Future-ready Wire Harness

April 29, 2019 // By Óscar Ciordia, KDPOF
Future-ready Wire Harness
In the cars of the future with their pronounced dependence on the safe functioning of electronic circuits, electromagnetic interference fields represent a real challenge. But there are strategies and techniques that promise to remedy the situation.

Upcoming regulations on greenhouse gas emissions and safety are driving a technological leap in the automotive industry. Electrical powertrains and their complement of 48-volt architecture, along with all the functions required for different levels of autonomous driving, contain a plethora of innovations aimed towards the stringent new requirements. Further electrification of the powertrain and surrounding systems requires a communication architecture to control the actuation and sensing. Electromagnetic noise is a key issue in any electrical power train, in either full electrical or hybrid architectures , since it affects the operation of the electronic circuits within the car. Countermeasures have to be taken at early stages of the design. Otherwise, projects face unacceptable risks of high engineering costs, wasted resources or project delays.

New 48-volt Electrical Architecture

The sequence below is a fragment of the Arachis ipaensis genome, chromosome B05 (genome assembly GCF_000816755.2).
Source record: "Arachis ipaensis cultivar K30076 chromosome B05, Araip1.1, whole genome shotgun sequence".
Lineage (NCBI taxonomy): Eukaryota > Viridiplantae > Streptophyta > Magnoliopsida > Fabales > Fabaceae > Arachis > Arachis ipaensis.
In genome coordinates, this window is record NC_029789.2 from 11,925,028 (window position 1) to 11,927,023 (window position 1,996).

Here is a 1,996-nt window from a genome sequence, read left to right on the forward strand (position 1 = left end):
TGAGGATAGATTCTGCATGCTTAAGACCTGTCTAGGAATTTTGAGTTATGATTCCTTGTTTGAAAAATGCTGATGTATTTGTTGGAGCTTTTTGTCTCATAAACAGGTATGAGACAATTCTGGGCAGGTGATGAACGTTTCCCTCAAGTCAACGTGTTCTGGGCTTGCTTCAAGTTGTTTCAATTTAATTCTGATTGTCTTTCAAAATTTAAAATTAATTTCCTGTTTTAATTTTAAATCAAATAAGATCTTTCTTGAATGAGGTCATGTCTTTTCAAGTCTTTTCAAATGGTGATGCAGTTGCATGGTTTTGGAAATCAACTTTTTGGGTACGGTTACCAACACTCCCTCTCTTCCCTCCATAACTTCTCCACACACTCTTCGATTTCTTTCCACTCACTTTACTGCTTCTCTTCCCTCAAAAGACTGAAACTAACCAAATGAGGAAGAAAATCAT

The new 48-volt electrical architecture in cars pushes the envelope in terms of electromagnetic compatibility and safety requirements. New safety precautions are needed, since even a single malfunction between the 48-volt and the 12-volt electrical system, such as a short circuit, may damage the entire 12-volt system due to overvoltage. 1000BASE-RH, the Ethernet specification for a Gigabit capable, Plastic Optical Fiber-based (POF) communication protocol is optimal for the new architectures, as it provides intrinsic Electromagnetic Compatibility (EMC). Powertrains that are either fully electrical or hybrid profit from the natural galvanic isolation between communicating modules and radiation-free harness. With excellent performance in Electromagnetic Interference (EMI) and in Electromagnetic Susceptibility (EMS), these optical Ethernet links are ideal for communications between the 48-volt and the 12-volt domain. They provide 100 Mbps and 1 Gbps Ethernet compatible solutions today, and multi-gig in the future, with enough margin to withstand the harsh automotive environment. Its native galvanic isolation and mechanical robustness make optical Ethernet technology ideally suited for current and future in-vehicle network infrastructure. Applications such as Battery Management Systems (BMS) and Integrated Smart Antenna (ISA) modules profit from the inherent electromagnetic compatibility of POF.

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